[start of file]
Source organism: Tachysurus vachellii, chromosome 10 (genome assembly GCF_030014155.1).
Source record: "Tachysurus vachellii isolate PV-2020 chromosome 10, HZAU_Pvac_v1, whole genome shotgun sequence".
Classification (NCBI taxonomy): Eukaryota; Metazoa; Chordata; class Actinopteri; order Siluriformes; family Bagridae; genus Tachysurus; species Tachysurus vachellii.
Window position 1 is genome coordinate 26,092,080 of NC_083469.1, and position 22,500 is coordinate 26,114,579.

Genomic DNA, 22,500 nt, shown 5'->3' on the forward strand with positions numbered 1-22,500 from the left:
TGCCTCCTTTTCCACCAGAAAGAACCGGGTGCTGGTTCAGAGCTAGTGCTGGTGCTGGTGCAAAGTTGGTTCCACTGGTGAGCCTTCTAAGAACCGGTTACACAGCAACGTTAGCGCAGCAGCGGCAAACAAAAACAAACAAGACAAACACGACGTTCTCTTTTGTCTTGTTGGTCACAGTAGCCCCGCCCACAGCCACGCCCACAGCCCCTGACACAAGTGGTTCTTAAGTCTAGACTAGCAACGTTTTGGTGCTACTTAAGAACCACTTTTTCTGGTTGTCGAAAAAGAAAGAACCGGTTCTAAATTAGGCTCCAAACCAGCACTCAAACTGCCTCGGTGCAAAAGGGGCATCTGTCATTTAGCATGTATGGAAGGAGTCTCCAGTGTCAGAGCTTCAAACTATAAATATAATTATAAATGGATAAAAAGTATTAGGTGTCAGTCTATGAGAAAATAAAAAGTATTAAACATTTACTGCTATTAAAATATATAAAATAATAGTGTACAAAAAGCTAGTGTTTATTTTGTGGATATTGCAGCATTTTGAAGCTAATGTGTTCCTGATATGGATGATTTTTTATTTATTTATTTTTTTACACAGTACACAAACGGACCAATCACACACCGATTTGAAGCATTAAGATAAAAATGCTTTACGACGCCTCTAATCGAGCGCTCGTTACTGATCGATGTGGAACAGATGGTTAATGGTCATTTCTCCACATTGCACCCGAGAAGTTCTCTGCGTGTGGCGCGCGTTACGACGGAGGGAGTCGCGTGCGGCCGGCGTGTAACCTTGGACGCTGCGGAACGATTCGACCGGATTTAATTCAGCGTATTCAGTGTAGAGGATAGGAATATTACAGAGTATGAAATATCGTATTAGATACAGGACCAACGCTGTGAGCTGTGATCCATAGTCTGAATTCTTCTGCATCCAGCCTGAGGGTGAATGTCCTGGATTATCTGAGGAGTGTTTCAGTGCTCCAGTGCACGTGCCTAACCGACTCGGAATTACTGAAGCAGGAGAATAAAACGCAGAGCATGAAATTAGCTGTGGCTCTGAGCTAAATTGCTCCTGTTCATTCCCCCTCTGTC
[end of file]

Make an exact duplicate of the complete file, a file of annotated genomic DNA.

Source organism: Tachysurus vachellii, chromosome 10 (genome assembly GCF_030014155.1).
Source record: "Tachysurus vachellii isolate PV-2020 chromosome 10, HZAU_Pvac_v1, whole genome shotgun sequence".
Classification (NCBI taxonomy): Eukaryota; Metazoa; Chordata; class Actinopteri; order Siluriformes; family Bagridae; genus Tachysurus; species Tachysurus vachellii.
Window position 1 is genome coordinate 26,092,080 of NC_083469.1, and position 22,500 is coordinate 26,114,579.

Genomic DNA, 22,500 nt, shown 5'->3' on the forward strand with positions numbered 1-22,500 from the left:
TGCCTCCTTTTCCACCAGAAAGAACCGGGTGCTGGTTCAGAGCTAGTGCTGGTGCTGGTGCAAAGTTGGTTCCACTGGTGAGCCTTCTAAGAACCGGTTACACAGCAACGTTAGCGCAGCAGCGGCAAACAAAAACAAACAAGACAAACACGACGTTCTCTTTTGTCTTGTTGGTCACAGTAGCCCCGCCCACAGCCACGCCCACAGCCCCTGACACAAGTGGTTCTTAAGTCTAGACTAGCAACGTTTTGGTGCTACTTAAGAACCACTTTTTCTGGTTGTCGAAAAAGAAAGAACCGGTTCTAAATTAGGCTCCAAACCAGCACTCAAACTGCCTCGGTGCAAAAGGGGCATCTGTCATTTAGCATGTATGGAAGGAGTCTCCAGTGTCAGAGCTTCAAACTATAAATATAATTATAAATGGATAAAAAGTATTAGGTGTCAGTCTATGAGAAAATAAAAAGTATTAAACATTTACTGCTATTAAAATATATAAAATAATAGTGTACAAAAAGCTAGTGTTTATTTTGTGGATATTGCAGCATTTTGAAGCTAATGTGTTCCTGATATGGATGATTTTTTATTTATTTATTTTTTTACACAGTACACAAACGGACCAATCACACACCGATTTGAAGCATTAAGATAAAAATGCTTTACGACGCCTCTAATCGAGCGCTCGTTACTGATCGATGTGGAACAGATGGTTAATGGTCATTTCTCCACATTGCACCCGAGAAGTTCTCTGCGTGTGGCGCGCGTTACGACGGAGGGAGTCGCGTGCGGCCGGCGTGTAACCTTGGACGCTGCGGAACGATTCGACCGGATTTAATTCAGCGTATTCAGTGTAGAGGATAGGAATATTACAGAGTATGAAATATCGTATTAGATACAGGACCAACGCTGTGAGCTGTGATCCATAGTCTGAATTCTTCTGCATCCAGCCTGAGGGTGAATGTCCTGGATTATCTGAGGAGTGTTTCAGTGCTCCAGTGCACGTGCCTAACCGACTCGGAATTACTGAAGCAGGAGAATAAAACGCAGAGCATGAAATTAGCTGTGGCTCTGAGCTAAATTGCTCCTGTTCATTCCCCCTCTGTC